Former LTV workers are growing frustrated at the pace of contract talks with new owners.
PITTSBURGH -- With the entire integrated steel industry watching, steelworkers and the International Steel Group Inc. struggle to negotiate a labor contract that meets both their needs.
"It will happen," said Jim Robinson, director of United Steelworkers of America District 7, which covers Illinois and Indiana.
Labor and management have been holding informal negotiating sessions since ISG bought LTV's assets out of bankruptcy in February. Formal, sit-and-glare-across-the-table sessions haven't yet begun.
Local officials have been in Pittsburgh to discuss the contract, and the union's international and district representatives have had a series of informal talks with company officials.
"We're working through the problems at a variety of levels," Robinson said. "At some point, we'll pull everyone together for formal talks."
The challenge for the Steelworkers is negotiating a contract that meets the demands of the company and the workers while not deviating from the pattern bargaining agreement used in all Steelworkers contracts. The company expects to have a contract that allows it to operate more like a minimill than an integrated steelmaker with more flexible work rules, expanded responsibilities and payroll incentives and bonuses.
The company began the recall of workers in April. Because it didn't have the necessary administrative staff, ISG used a contractor to administer its payroll.The hourly labor force has been working under an interim contract since then.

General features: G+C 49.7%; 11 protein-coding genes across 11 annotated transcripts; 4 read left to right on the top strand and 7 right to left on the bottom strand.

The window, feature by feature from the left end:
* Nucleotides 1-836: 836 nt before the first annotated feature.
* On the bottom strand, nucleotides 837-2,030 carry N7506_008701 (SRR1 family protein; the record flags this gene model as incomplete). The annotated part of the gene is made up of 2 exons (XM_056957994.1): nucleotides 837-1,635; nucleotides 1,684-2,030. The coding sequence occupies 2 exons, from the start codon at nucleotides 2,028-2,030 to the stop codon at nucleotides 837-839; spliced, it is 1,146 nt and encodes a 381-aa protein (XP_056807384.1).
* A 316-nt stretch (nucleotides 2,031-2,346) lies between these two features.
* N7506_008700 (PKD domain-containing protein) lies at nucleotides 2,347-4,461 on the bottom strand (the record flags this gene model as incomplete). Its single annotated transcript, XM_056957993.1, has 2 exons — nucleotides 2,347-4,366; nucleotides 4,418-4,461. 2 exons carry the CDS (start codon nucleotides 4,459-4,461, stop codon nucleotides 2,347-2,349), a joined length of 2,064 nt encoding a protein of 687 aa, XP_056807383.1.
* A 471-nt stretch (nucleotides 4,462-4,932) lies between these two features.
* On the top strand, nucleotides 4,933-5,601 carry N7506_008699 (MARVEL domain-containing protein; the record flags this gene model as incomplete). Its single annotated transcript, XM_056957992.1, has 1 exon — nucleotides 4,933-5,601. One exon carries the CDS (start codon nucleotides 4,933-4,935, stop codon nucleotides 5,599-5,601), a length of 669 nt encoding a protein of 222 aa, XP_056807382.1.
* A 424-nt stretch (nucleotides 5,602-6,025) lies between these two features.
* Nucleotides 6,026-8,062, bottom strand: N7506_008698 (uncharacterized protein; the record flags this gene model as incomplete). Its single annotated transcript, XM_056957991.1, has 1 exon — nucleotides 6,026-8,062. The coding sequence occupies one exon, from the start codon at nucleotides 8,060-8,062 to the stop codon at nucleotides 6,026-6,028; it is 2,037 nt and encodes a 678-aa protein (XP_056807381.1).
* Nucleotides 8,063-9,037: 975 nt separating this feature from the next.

The lack of a labor contract is beneficial to the company because its labor costs are less, said Loren Hanson, vice president of Steelworkers Local 1011.
"Wages are cheaper now than with a contract because they're paying straight hourly, not incentives or profit sharing," he said.
The natives, long-term former LTV Steelworkers, are getting restless, Hanson said.
"It's going very slow," he said. "With a new contract, it's a huge undertaking. We're not going to keep working without it forever."
Mike Rubicz, president of Local 1375 in Warren, said he understands why workers are frustrated, but there has been some limited progress in the informal talks.
"There's a lot of frustrated people by it, but the whole steel industry is watching that contract, so they're taking their time," he said.
ISG has brought back about 100 workers at the former LTV Coke Plant in Warren, which used to employ 170 hourly workers.
Possibility of a strike
Some -- maybe many -- of the Steelworkers in the Midwest have begun whispering, even shouting the "S" word, but more in their minds than in their union halls.
The word is being mentioned in private discussions and on message boards, but usually as a question rather than a declaration.
Striking always is a possibility, but not a likely one, said both Robinson and Hanson.
"We're not looking for a strike," Robinson said. "Nobody wants to see a strike. Do I think we'll have strike? I don't. I think we'll be able to resolve the issues. People are frustrated, but they understand what's going on." The key is that a contract is being negotiated and, one by one, issues are being resolved, Robinson said.
"We've gotten recall, health care and will have a grievance procedure in place soon," he said. "We're in the process of building an agreement.
Meanwhile, ISG said Tuesday that it started a second blast furnace at its Cleveland mill. The first one was fired up May 22.
ISG now is making about 7,200 tons of iron and 8,700 tons of steel a day in Cleveland. The company said its orders are strong. The company recently brought back 70 former LTV workers and now has about 950 people working in Cleveland.
Its mill in Indiana has one blast furnace operating, although a second is to begin production in August. It has about 1,100 people working.